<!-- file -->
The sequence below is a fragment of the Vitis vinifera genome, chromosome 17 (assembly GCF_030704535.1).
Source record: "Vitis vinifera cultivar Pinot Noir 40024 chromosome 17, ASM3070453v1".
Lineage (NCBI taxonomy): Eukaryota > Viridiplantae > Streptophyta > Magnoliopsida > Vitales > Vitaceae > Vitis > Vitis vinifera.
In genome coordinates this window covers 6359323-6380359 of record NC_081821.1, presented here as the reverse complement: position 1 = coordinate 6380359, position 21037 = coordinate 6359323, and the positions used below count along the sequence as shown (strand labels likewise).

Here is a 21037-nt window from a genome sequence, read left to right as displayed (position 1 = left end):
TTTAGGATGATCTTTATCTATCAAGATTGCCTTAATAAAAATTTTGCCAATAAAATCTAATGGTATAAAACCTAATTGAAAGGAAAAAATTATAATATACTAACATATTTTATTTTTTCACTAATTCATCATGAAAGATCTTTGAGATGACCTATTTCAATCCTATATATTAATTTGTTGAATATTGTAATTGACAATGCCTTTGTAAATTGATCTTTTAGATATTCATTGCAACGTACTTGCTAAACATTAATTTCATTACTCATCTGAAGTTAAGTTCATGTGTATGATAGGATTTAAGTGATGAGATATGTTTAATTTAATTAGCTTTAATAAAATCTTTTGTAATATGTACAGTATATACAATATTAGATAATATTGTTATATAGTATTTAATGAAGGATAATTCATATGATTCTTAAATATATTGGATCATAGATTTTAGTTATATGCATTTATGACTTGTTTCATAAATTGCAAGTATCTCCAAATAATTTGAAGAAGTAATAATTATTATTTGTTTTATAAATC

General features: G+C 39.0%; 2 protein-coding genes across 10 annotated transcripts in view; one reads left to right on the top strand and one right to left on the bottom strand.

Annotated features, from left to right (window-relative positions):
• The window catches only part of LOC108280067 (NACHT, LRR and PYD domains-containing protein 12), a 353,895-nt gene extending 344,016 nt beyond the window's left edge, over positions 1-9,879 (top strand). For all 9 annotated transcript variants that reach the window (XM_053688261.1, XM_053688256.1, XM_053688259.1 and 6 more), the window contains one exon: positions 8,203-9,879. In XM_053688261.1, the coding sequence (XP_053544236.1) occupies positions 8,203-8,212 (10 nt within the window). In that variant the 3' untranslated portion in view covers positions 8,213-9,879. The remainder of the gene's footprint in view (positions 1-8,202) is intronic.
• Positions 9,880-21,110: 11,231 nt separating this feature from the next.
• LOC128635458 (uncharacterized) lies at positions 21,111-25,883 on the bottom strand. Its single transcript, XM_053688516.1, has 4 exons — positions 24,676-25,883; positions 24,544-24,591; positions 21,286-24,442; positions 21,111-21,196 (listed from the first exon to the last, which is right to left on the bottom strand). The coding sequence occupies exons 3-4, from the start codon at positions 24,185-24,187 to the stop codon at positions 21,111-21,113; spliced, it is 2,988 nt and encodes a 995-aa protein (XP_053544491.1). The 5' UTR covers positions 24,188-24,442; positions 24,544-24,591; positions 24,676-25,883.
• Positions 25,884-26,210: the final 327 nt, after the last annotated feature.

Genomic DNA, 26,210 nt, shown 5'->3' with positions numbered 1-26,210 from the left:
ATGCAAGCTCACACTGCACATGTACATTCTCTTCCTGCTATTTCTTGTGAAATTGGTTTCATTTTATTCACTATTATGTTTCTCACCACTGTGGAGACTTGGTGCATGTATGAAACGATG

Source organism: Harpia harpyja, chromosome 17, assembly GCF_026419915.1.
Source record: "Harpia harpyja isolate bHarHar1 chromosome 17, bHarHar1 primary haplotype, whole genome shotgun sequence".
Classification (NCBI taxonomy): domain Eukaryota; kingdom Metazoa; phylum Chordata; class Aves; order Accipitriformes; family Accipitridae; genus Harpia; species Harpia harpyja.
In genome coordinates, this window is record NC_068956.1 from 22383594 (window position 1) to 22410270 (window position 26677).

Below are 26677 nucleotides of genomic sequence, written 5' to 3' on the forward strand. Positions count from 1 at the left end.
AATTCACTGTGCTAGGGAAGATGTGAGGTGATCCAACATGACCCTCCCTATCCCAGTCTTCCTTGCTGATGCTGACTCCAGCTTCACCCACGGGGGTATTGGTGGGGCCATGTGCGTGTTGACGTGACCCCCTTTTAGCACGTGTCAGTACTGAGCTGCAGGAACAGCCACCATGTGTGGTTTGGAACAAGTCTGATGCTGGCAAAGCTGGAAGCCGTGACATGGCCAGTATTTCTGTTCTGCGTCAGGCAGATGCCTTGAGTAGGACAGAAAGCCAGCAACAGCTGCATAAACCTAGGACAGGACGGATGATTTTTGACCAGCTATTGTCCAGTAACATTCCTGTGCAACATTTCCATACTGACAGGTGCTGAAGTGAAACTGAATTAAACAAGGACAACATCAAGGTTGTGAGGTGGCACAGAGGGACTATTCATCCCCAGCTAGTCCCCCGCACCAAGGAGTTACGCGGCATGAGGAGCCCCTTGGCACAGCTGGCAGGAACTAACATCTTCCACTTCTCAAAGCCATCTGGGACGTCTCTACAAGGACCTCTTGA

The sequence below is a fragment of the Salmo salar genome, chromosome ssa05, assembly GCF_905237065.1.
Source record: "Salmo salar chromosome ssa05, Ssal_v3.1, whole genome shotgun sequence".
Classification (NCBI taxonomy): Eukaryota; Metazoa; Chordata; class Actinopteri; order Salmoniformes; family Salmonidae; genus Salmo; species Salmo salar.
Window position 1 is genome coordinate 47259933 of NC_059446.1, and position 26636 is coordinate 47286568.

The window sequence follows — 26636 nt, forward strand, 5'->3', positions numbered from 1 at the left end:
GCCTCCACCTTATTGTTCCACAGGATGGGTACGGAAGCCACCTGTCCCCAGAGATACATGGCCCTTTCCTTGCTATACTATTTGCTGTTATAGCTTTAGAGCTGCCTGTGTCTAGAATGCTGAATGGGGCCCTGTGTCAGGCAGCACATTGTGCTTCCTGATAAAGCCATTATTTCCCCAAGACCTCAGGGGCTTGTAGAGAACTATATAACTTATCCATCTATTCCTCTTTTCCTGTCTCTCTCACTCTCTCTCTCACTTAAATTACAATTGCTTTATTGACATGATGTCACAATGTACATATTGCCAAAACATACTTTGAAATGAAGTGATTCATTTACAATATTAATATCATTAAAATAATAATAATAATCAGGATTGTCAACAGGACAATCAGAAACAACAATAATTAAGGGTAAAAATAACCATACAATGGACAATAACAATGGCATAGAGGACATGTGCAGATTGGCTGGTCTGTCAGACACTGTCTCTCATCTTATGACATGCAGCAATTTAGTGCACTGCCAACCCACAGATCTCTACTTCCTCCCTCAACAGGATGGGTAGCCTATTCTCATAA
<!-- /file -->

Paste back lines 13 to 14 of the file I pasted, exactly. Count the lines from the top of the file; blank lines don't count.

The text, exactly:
Genomic DNA, 26,210 nt, shown 5'->3' with positions numbered 1-26,210 from the left:
ATGCAAGCTCACACTGCACATGTACATTCTCTTCCTGCTATTTCTTGTGAAATTGGTTTCATTTTATTCACTATTATGTTTCTCACCACTGTGGAGACTTGGTGCATGTATGAAACGATG